Project Veritas told a federal judge that on Oct. 12, Mr. O’Keefe sent an email telling his team that he had made the decision not to publish a story about the diary, adding, “We have no doubt the document is real” but that reactions to its publication would be “characterized as a cheap shot.” The date provided by Mr. O’Keefe for the email was shortly after the call to Ms. Biden.
But four days after Mr. O’Keefe told his staff that it would not publish the diary, a top lawyer for Project Veritas told Mr. Biden’s campaign that it had the diary and wanted to interview Mr. Biden on camera about it, The Times reported in December.
Less than a week after that, Project Veritas finalized a deal with Mr. Kurlander and Ms. Harris to buy the rights to publish the diary for $40,000, wired them the money and signaled that the group planned to soon publish it, according a person with knowledge of the case.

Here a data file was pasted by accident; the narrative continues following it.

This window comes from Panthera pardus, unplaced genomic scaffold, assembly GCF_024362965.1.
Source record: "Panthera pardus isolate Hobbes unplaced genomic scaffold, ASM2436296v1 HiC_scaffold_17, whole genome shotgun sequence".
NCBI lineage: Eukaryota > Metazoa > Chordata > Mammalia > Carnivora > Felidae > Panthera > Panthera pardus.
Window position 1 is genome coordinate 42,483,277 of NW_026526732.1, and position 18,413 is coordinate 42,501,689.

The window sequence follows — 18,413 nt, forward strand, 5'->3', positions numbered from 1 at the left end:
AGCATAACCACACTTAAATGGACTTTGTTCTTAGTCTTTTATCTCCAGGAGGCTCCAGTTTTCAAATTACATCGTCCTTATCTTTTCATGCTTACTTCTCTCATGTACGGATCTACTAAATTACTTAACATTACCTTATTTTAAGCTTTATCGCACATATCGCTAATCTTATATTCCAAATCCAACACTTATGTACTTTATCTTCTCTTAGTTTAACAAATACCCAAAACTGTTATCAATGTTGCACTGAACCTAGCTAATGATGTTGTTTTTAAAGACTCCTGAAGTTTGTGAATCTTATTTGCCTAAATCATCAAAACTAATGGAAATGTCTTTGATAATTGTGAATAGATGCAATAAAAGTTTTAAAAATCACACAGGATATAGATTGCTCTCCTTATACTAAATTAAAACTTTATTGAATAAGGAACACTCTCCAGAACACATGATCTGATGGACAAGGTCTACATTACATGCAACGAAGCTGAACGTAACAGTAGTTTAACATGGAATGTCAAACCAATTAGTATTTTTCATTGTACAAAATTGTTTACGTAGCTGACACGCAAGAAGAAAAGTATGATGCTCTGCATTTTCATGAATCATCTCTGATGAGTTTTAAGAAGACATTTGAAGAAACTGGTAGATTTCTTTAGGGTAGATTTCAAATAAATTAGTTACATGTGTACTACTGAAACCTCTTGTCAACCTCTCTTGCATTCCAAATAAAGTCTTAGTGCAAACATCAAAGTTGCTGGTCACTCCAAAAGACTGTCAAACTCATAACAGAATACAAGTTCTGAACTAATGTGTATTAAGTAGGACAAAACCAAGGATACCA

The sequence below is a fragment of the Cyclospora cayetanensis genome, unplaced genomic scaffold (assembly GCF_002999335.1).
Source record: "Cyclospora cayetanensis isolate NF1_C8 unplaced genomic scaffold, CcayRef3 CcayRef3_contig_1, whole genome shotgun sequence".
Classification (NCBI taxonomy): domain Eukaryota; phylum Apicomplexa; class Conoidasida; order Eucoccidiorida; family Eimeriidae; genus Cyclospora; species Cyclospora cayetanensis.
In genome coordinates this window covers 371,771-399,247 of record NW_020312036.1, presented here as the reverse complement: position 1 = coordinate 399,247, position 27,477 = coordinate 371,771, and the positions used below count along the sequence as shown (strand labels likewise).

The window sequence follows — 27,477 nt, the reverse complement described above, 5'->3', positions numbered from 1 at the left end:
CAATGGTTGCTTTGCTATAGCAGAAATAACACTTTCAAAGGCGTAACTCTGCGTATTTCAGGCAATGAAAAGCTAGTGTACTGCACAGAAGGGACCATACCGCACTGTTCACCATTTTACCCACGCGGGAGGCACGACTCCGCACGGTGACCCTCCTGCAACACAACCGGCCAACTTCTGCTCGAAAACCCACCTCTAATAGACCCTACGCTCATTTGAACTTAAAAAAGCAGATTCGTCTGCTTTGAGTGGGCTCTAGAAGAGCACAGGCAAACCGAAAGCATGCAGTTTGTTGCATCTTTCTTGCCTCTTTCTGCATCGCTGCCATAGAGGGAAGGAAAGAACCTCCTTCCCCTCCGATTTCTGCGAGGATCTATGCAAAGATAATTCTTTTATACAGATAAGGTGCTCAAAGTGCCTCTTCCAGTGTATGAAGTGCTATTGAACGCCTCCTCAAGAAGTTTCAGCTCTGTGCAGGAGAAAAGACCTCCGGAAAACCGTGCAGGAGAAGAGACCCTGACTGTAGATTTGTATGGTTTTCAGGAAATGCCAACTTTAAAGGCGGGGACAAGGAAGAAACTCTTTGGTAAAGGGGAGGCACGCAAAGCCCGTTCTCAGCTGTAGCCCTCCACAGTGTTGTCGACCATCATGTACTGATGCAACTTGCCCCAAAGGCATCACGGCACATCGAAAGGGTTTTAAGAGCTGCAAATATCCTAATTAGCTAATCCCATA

In the end, Project Veritas chose not to publish. Instead, an obscure right-wing website published the diary in late October, but it got little attention before the election. Mr. O’Keefe was furious, and some within Project Veritas thought that one of its own operatives, frustrated with the group’s unwillingness to publish the diary, had leaked it.
Project Veritas decided to have one of its operatives take the diary and Ms. Biden’s other belongings back to Florida.
According to a Delray Beach Police Department report, a lawyer showed up at the department and gave the items to an officer. The lawyer, according to police body camera footage, said the items were “possibly stolen.”
The police alerted the F.B.I., which had an agent retrieve Ms. Biden’s diary and other belongings. Almost a year later, the F.B.I. approached Ms. Harris and Mr. Kurlander.
About two weeks later, F.B.I. agents obtained search warrants to raid the homes of Mr. O’Keefe and two of his operatives: Mr. Meads and Eric Cochran, both of whom left the organization after the diary project. In the case of Mr. Meads, his lawyer said the F.B.I. broke down his apartment door. Court documents indicate that the F.B.I. seized 47 devices, including a dozen phones from Mr. Meads.